Château Rieussec, we now know, is also not releasing a 2012 wine; but our first taste of the Dubourdieus’ Cantegril (The Society’s Exhibition Sauternes) and Doisy Daëne have indeed proved that some delicious Sauternes and Barsac have been made.
It is, quite literally, a rotten name: an asexual spore that causes the phenomenon known as ?noble rot? (latterly known as botrytis cinera), named after the German botanist who first discovered the spore, Karl Wilhelm Gottlieb Fuckel. Noble rot dehydrates the grapes on the vine, concentrating the sugars and making the great sweet wines of Sauternes, Tokaji and elsewhere.
I was delighted with readers? responses, which were often as witty as they were thoughtful. Most importantly, there was an overwhelming degree of support for us listing the wine.
This has been taken on board: though the first batch was so small that it sold out in a matter of days, I am delighted to announce that a new shipment has arrived for members to purchase.
We were able to get hold of this latest consignment after a large merchant cancelled their order on account of the name. With our members? enthusiastic comments in my mind, I therefore stepped in and bought all we could get hold of. This still isn?t much ? it?s very rare ? so anyone who would like some is advised to order quickly.
The wine uses the classic Sauternes blend of semillon (77%) and sauvignon blanc (23%), grown in McLaren and Adelaide Hills. It is beautifully made, fragrant and luscious, but also refreshing, and would make a fine partner to fruit-based desserts. D?Arenberg?s winemaker Chester Osborn can be seen here enjoying it with a passionfruit soufflé and explaining more about it:
Many refer to Bordeaux?s famous sweet white as a ?dessert wine?, but this only represents a fraction of its culinary capabilities. A good bottle of Sauternes is as at home in the pre-prandial sunshine as it is next to a winter pudding. The Bordelais themselves are known to serve it with main courses and cheeses, and often enjoy a well-chilled glass as an aperitif before the food has even arrived.
A recent tasting, prompted by a suggestion from Sebastian Payne MW, showed just how good the combination of Sauternes and strawberries can be. Though often overlooked in favour of sparkling alternatives, the 2009 Exhibition Sauternes (made for us by the Dubourdieus at Château Cantegril) proved its credentials magnificently.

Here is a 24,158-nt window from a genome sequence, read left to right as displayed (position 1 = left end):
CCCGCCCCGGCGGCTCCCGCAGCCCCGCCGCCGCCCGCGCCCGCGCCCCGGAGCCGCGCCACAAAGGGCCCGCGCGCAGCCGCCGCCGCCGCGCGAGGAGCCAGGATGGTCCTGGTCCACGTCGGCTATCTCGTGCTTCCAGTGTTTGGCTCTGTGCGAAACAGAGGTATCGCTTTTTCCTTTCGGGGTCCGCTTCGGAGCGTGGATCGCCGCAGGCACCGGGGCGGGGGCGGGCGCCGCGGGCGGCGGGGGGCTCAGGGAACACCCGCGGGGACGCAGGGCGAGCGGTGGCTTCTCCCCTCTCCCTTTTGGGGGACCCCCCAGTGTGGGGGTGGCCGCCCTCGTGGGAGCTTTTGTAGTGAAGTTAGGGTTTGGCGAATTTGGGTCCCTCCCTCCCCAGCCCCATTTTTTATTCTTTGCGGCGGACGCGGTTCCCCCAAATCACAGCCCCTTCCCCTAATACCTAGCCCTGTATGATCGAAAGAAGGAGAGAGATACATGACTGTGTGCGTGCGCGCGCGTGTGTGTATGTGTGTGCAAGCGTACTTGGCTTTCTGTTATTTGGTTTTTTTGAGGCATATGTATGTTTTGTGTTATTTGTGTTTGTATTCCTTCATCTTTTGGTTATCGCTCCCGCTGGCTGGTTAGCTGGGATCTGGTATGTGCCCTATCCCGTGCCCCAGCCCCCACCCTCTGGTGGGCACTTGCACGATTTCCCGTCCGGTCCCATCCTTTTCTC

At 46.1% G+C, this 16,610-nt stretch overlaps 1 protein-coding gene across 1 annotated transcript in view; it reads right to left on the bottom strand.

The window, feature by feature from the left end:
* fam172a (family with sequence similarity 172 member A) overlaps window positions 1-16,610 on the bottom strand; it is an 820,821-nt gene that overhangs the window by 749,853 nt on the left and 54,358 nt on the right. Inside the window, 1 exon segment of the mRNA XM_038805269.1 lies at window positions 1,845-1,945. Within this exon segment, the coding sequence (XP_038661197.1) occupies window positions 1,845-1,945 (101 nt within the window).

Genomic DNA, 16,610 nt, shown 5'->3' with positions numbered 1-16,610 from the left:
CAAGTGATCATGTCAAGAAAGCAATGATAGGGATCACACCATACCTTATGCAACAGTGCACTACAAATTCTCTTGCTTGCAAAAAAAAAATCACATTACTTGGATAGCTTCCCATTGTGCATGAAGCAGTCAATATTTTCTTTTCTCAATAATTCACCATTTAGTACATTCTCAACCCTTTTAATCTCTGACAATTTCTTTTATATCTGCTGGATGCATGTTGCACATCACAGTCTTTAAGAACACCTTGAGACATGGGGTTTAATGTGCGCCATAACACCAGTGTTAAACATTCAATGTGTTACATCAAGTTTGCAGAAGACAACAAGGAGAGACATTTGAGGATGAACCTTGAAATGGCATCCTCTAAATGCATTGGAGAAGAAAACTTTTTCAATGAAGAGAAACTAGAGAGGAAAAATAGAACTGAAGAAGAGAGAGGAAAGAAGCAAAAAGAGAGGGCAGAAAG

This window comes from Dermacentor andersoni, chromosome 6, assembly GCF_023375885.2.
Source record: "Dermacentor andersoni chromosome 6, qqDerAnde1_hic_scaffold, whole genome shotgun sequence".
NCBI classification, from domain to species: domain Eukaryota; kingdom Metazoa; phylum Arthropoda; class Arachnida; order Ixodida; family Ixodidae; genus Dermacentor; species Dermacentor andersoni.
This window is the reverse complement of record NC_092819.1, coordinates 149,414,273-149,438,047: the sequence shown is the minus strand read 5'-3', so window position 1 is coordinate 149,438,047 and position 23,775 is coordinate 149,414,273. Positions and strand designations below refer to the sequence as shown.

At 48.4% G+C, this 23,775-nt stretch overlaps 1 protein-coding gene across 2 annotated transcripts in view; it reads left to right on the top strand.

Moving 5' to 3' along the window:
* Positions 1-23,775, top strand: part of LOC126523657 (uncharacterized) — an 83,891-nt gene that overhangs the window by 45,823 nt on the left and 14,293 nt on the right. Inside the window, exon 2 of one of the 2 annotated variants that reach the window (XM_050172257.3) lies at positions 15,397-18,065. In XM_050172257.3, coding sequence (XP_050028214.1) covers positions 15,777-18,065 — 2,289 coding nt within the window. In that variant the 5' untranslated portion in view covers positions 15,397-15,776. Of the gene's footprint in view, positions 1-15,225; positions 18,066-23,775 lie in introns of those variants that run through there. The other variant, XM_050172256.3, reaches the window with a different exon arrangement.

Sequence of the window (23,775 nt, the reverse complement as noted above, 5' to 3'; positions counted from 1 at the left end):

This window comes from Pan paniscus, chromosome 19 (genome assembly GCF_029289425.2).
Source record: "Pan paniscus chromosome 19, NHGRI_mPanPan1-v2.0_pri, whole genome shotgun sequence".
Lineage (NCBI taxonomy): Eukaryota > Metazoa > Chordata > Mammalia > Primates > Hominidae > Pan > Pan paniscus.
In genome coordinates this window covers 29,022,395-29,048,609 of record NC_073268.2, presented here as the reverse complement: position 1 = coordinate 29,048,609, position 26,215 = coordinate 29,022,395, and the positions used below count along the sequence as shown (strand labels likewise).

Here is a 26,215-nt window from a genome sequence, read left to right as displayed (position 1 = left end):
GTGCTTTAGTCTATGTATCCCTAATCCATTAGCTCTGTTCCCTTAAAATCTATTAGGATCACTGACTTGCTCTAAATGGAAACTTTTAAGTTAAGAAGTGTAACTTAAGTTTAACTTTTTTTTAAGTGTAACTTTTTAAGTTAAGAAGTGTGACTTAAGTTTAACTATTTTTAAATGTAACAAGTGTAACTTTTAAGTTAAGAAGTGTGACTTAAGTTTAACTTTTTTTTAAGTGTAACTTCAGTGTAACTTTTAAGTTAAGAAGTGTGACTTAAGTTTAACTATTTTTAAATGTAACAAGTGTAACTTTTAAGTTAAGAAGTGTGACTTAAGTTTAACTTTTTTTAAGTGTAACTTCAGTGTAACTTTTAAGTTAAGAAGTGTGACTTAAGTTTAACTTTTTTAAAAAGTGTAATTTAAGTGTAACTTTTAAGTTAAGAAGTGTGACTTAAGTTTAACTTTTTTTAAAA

The Sauternes strikes a balance between rich, honeyed flavours (derived in part from noble rot) and refreshing acidity from the grapes themselves. When combined with the juicy sweetness of the strawberries, the results were simply sublime, and all the more so with cream.
Below are some of the comments from Society staff after tasting the combination for themselves:
?It seems to become an even better marriage the more you have. I think what the Sauternes does to the strawberries and cream is give them more definition somehow: they both bring out the flavour of the other.?
?Put an instant smile on my face ? absolutely lovely.?
?The wine didn?t taste sickly at all with the strawberries and cream and also had a creaminess of its own. An unctuous trio!!?
?It?s satisfying and decadent but really brings out the brightness in the wine ? remarkably refreshing. Neither overpowers the other. Wonderfully indulgent, yet still it finishes fresh and makes you want another glass. This will surprise people.?
Certainly something to bear in mind for Wimbledon and beyond.
I have just been finishing up the Christmas Stilton with a glass of Fontodi’s luxurious Vin Santo.It’s an exquisite combination, first suggested to me by the inimitable Minuccio Cappello. Minnucio supplied The Society’s Chianti Classico from his Montaglio estate in Panzano where he also ran what must have been one of the simplest and best trattorias in Italy. All the produce was local and prepared in the Tuscan tradition by Anna. You could walk through the kitchen looking into all the pots before you made your choice. Sadly, when Minuccio had to sell the estate and trattoria, standards slipped, and badly.
Minuccio considers Stilton to be much better than any Italian blue cheese to accompany his concentrated Vin Santo, aged 7-10 years plus in small sealed barrels. Though Vin Santo is traditionally offered at family celebrations and to special guests at festivals, ‘santo’ is unlikely to be derived from the word for ‘holy’. Wine during the Turkish occupation of Greece, and earlier, sweet white wine used in Russian orthodox and Greek churches, came from the island of Santinori, and this is thought to have given the wine its name.
Sebastian Payne MW
We’re on a roll with Jancis Robinson as she includes the following wines in her top 40 fortified and sweet wines for Christmas.
Sánchez Romate, Fino Perdido NV Very pale tawny. Chock full of character. Really light, dry and zesty. Screwcap with señorita label. £7.95 for 75 cl The Wine Society
Sánchez Romate, Cayetano del Pino Palo Cortado NV Obviously very old and super tangy. Lots to lose yourself in here though overall much more delicate than most Palo Cortados. Seriously interesting. £17 for 37.5 cl The Wine Society
Royal Tokaji, Late Harvest 2008 Tokaji The painless way to enjoy Hungary’s most famous wine. A super-fruity blend of the three Tokaji grapes: the great Furmint, Hárslevelu and Yellow Muscat. Shows the freshness that defines Tokaji without any of the complication. Super clean. £10.95 for 37.5 cl The Wine Society
Ch La Tour Blanche 2003 Sauternes Really luscious for drinking now. So big and round and unctuous. Yet it’s saved from flab by its structure. There’s a beginning, middle and end to this wine with some very agreeable toastiness in the undertow. Great stuff. Enjoy it while you may. £37 The Wine Society
Ch de Fesles 2005 Bonnezeaux Mid gold from the mid Loire. Nutty start and then beautiful, contained sweetness with a savoury streak. Impossible to spit. Great intensity with a hint of dill pickle. So long, so complete. Lovely already yet I’m sure it will last beautifully. £29 per 50 cl The Wine Society